Town's involvement in Operation Dynamo and Battle of Britain honoured
- Credit: Mick Howes
The patriotism and personal sacrifice of Lowestoft’s servicemen has been commemorated alongside the town’s involvement in a major operation.
Two new plaques have been unveiled in Lowestoft to mark the 80th anniversary of the Dunkirk evacuation and it being 80 years since the Battle of Britain.
With the Lowestoft Heritage Open Days Festival offering almost 120 free to explore events across town between September 10 and September 19, two special ceremonies were held during the festival.
As Lowestoft Town Council formally commemorated "wartime events which affected our town", a civic ceremony took place on South Pier as a specially commissioned plaque was dedicated to mark the 80th anniversary of evacuation of Dunkirk and the involvement of Lowestoft’s servicemen in Operation Dynamo.
A plaque was also unveiled during a separate ceremony at the Lowestoft Heritage Workshop Centre, which commemorated the 80th anniversary of the Battle of Britain as the loss of life of Lowestoft civilians and serviceman during air raids on the town was recognised.
Both ceremonies - held on September 11 and September 15 respectively - had been delayed from 2020 amid the continuing coronavirus crisis.
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The plaque on Lowestoft’s South Pier commemorates the town’s involvement in the nation's rescue of 338,226 members of the allied forces stranded on the beaches of Dunkirk in Operation Dynamo in May and June 1940.
Waveney MP Peter Aldous, the Mayor of Lowestoft Alan Green, Danny Steel, vice chairman of South Pier Lowestoft Ltd, Christopher Brooks, chairman of the Jack Rose Old Lowestoft Society and Lowestoft town councillor Andy Pearce were among those who spoke.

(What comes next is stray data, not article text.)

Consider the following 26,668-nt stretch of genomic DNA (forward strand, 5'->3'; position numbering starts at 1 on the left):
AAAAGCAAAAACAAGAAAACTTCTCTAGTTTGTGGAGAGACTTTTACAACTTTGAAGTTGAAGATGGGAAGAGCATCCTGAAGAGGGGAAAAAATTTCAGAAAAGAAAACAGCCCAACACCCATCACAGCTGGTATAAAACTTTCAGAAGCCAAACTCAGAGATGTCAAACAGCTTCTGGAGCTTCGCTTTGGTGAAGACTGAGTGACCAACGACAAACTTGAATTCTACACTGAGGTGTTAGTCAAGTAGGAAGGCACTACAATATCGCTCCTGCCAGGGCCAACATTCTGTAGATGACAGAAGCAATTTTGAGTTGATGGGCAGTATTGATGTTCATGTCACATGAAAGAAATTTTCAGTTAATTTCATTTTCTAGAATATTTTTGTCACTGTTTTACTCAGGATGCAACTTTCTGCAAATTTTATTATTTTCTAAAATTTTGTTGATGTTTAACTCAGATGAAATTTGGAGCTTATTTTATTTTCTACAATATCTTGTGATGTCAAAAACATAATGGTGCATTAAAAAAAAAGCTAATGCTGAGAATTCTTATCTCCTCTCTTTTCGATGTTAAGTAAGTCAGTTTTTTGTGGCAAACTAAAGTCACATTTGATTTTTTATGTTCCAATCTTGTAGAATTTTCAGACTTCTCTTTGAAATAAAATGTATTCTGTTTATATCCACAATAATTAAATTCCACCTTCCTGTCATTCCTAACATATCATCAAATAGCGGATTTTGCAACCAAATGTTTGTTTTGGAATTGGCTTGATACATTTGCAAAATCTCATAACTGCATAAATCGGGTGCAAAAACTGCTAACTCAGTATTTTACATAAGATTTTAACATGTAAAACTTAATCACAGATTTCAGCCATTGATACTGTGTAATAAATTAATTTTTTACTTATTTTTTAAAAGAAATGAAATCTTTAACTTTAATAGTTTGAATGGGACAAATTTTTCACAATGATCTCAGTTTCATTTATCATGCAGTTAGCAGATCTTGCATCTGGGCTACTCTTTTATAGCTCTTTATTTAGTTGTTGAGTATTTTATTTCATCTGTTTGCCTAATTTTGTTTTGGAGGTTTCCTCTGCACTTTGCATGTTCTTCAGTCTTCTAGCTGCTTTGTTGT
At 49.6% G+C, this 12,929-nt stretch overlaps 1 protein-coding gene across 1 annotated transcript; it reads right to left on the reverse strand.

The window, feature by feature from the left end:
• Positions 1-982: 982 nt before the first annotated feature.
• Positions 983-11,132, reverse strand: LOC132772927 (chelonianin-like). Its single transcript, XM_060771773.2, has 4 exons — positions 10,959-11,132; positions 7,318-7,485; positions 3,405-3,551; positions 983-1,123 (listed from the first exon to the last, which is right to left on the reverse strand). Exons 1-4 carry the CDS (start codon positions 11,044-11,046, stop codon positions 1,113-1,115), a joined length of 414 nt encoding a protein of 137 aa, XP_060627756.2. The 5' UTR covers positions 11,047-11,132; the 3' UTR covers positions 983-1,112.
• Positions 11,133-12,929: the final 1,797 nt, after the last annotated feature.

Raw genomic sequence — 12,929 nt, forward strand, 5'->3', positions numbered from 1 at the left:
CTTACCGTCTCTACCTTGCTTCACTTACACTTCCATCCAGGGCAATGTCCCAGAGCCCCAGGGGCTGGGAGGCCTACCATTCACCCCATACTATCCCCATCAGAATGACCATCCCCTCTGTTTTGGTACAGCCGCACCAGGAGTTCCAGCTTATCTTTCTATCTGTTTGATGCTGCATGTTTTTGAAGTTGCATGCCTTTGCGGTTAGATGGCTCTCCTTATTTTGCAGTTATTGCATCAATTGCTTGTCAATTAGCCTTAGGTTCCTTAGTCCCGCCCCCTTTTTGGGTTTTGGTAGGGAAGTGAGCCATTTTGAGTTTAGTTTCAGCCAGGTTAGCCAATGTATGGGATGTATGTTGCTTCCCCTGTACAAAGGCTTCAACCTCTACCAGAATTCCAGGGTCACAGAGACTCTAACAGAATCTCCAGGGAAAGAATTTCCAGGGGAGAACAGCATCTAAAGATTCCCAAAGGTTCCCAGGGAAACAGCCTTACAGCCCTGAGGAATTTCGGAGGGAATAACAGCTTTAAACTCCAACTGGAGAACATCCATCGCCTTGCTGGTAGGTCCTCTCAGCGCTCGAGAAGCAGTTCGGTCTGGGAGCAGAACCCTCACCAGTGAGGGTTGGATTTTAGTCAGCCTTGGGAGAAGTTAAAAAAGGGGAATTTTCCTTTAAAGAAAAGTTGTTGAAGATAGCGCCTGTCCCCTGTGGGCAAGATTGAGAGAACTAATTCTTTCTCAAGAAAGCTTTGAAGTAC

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The mayor described the wartime situation in 1940 that led to the need to evacuate allied forces from the beaches of Dunkirk and the logistical problems of bringing small boats to the French coast to achieve the rescue.
Mr Green said: “A call went out for shallow draught vessels to join the Royal Navy in a mass evacuation attempt and the legend of ‘Little Ships’ was born.
"Over 930 ships took part in the 10-day Dunkirk evacuation - 50 of these little ships came from Lowestoft.
"These included the Motor Vessel Elvin which rescued 33 soldiers at Dunkirk.”
Danny Steel recalled that his father Private Steel, a despatch rider, was evacuated from the beaches of Dunkirk as part of Operation Dynamo.
He said: “There is no better place for a memorial plaque than on Lowestoft South Pier because it was through the pier heads that many of the local vessels bound for Dunkirk would have passed.”
Mr Brooks said: “I had the honour of researching the history of, and information for the plaque, and found that there was so much that one plaque was not big enough to contain all the details.
"So, another which contains the names of the vessels from Lowestoft that were involved, and a booklet have been created with further details.
"Lowestoft lifeboat ‘Michael Stephens‘ was another of the vessels involved in the evacuation.”
Cllr Pearce spoke on behalf of Robert Durrant as he told the story of Mr Durrant’s grandfather Robert Samuel Durrant, who skippered HM trawler ‘The Lord Rodney’ based mainly at Ramsgate that was noted for heroic actions at Dunkirk.
After the mayor unveiled the plaque, Gemma Eglington played ‘Last post’ before a minute’s silence was observed.
Phillip Turner, chairman of Lowestoft Royal British Legion, led the Kohima Epitaph and the ceremony concluded with prayers from Senior Superintendent Tim Jenkins.
Representatives of the ex-forces, two standard bearers, Lowestoft Town councillors, historians and the public attended the ceremony at The Heritage Centre in Wilde Score, where there were speeches before a wartime parachute - covering two plaques - was removed by the mayor.
One plaque lists the local vessels that took part in the Dunkirk evacuation as part of an Operation Dynamo Roll of Honour, while the other forms a memorial to the Lowestoft people who died in air raids during the Battle of Britain.
Mr Green said: "Sadly the Battle of Britain did not leave Lowestoft unscathed.
"In five air raids on our town between July and September 1940, 19 people lost their lives and 15 more were injured and it is those people whose names are on this plaque that we remember."